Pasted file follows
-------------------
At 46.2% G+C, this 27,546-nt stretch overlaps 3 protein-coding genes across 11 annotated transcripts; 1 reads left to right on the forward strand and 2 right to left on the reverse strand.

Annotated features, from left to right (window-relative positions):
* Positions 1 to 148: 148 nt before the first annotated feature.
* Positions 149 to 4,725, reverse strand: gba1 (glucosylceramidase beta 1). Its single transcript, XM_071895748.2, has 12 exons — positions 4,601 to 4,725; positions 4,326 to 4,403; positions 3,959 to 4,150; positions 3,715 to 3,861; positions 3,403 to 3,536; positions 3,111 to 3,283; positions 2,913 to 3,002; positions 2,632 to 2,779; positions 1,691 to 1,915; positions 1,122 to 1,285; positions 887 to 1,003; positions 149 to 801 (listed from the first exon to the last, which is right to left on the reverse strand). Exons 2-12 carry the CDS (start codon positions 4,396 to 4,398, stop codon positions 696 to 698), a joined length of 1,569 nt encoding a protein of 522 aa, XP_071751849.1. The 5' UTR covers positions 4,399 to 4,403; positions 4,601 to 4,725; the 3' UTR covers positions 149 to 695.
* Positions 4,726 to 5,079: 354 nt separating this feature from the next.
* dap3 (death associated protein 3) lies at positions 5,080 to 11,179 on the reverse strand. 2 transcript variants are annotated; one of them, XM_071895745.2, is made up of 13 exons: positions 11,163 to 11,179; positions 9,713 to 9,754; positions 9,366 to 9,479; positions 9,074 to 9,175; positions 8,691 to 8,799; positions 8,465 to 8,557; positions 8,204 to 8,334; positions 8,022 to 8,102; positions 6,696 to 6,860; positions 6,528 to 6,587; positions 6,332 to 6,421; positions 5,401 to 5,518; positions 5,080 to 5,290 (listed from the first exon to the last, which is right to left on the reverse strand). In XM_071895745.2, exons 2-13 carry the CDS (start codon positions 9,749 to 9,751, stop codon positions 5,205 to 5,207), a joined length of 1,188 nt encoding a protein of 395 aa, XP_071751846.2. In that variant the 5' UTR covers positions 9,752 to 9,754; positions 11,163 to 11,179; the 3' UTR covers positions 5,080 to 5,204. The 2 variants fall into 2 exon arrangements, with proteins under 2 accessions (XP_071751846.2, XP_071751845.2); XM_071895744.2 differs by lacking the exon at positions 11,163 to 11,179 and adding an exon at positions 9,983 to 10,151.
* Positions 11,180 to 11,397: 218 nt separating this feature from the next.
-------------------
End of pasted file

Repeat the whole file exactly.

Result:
At 46.2% G+C, this 27,546-nt stretch overlaps 3 protein-coding genes across 11 annotated transcripts; 1 reads left to right on the forward strand and 2 right to left on the reverse strand.

Annotated features, from left to right (window-relative positions):
* Positions 1 to 148: 148 nt before the first annotated feature.
* Positions 149 to 4,725, reverse strand: gba1 (glucosylceramidase beta 1). Its single transcript, XM_071895748.2, has 12 exons — positions 4,601 to 4,725; positions 4,326 to 4,403; positions 3,959 to 4,150; positions 3,715 to 3,861; positions 3,403 to 3,536; positions 3,111 to 3,283; positions 2,913 to 3,002; positions 2,632 to 2,779; positions 1,691 to 1,915; positions 1,122 to 1,285; positions 887 to 1,003; positions 149 to 801 (listed from the first exon to the last, which is right to left on the reverse strand). Exons 2-12 carry the CDS (start codon positions 4,396 to 4,398, stop codon positions 696 to 698), a joined length of 1,569 nt encoding a protein of 522 aa, XP_071751849.1. The 5' UTR covers positions 4,399 to 4,403; positions 4,601 to 4,725; the 3' UTR covers positions 149 to 695.
* Positions 4,726 to 5,079: 354 nt separating this feature from the next.
* dap3 (death associated protein 3) lies at positions 5,080 to 11,179 on the reverse strand. 2 transcript variants are annotated; one of them, XM_071895745.2, is made up of 13 exons: positions 11,163 to 11,179; positions 9,713 to 9,754; positions 9,366 to 9,479; positions 9,074 to 9,175; positions 8,691 to 8,799; positions 8,465 to 8,557; positions 8,204 to 8,334; positions 8,022 to 8,102; positions 6,696 to 6,860; positions 6,528 to 6,587; positions 6,332 to 6,421; positions 5,401 to 5,518; positions 5,080 to 5,290 (listed from the first exon to the last, which is right to left on the reverse strand). In XM_071895745.2, exons 2-13 carry the CDS (start codon positions 9,749 to 9,751, stop codon positions 5,205 to 5,207), a joined length of 1,188 nt encoding a protein of 395 aa, XP_071751846.2. In that variant the 5' UTR covers positions 9,752 to 9,754; positions 11,163 to 11,179; the 3' UTR covers positions 5,080 to 5,204. The 2 variants fall into 2 exon arrangements, with proteins under 2 accessions (XP_071751846.2, XP_071751845.2); XM_071895744.2 differs by lacking the exon at positions 11,163 to 11,179 and adding an exon at positions 9,983 to 10,151.
* Positions 11,180 to 11,397: 218 nt separating this feature from the next.